The Tongue Eating Louse is a gross parasite living in a fish's mouth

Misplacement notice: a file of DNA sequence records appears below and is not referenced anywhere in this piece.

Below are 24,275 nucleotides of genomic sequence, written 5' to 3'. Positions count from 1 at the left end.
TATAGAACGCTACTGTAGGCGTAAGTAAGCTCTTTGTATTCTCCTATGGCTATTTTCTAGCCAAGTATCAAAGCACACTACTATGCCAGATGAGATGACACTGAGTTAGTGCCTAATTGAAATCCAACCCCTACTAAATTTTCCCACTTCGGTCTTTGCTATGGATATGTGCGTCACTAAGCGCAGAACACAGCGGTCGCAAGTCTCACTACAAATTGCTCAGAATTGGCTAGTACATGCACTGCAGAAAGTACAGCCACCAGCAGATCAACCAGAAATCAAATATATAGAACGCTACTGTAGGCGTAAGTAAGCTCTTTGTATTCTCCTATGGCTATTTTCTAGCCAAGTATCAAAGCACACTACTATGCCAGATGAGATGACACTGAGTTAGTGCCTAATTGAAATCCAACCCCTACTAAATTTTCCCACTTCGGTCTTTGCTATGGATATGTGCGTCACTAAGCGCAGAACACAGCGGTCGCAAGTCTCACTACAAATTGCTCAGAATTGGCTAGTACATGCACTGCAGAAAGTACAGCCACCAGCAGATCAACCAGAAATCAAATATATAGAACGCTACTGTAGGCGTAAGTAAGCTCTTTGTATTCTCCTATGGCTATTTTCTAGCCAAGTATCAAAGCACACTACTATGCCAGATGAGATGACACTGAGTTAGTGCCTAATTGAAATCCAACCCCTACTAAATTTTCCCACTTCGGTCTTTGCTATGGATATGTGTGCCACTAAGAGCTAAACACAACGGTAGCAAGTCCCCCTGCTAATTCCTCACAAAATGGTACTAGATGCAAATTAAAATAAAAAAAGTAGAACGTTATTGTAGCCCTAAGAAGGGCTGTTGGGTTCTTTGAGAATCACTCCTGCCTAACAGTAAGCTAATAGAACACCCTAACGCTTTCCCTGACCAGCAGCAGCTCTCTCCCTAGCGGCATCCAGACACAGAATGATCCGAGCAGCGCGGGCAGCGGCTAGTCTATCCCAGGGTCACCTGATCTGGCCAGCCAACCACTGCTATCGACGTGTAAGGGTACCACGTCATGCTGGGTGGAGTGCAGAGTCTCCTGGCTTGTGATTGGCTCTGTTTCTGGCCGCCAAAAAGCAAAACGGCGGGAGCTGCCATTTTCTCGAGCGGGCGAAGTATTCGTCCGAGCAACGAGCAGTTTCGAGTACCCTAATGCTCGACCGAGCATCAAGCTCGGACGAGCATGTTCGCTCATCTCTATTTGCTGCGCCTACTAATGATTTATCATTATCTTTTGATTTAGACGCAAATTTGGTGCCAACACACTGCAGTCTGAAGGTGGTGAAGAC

Cymothoa exigua or the Tongue eating louse is a parasitic crustacean. It tends to be 3 to 4 cm long. This parasite attaches itself at the base of the spotted rose snapper's tongue, entering the fish's mouth through its gills. It then proceeds to extract blood through the claws on its front three pairs of legs. As the parasite grows, less and less blood reaches the tongue, and eventually the organ atrophies from lack of blood. The parasite then replaces the fish's tongue by attaching its own body to the muscles of the tongue stub. The fish is able to use the parasite just like a normal tongue. It appears that the parasite does not cause any other damage to the host fish. This is the only known case of a parasite functionally replacing a host organ.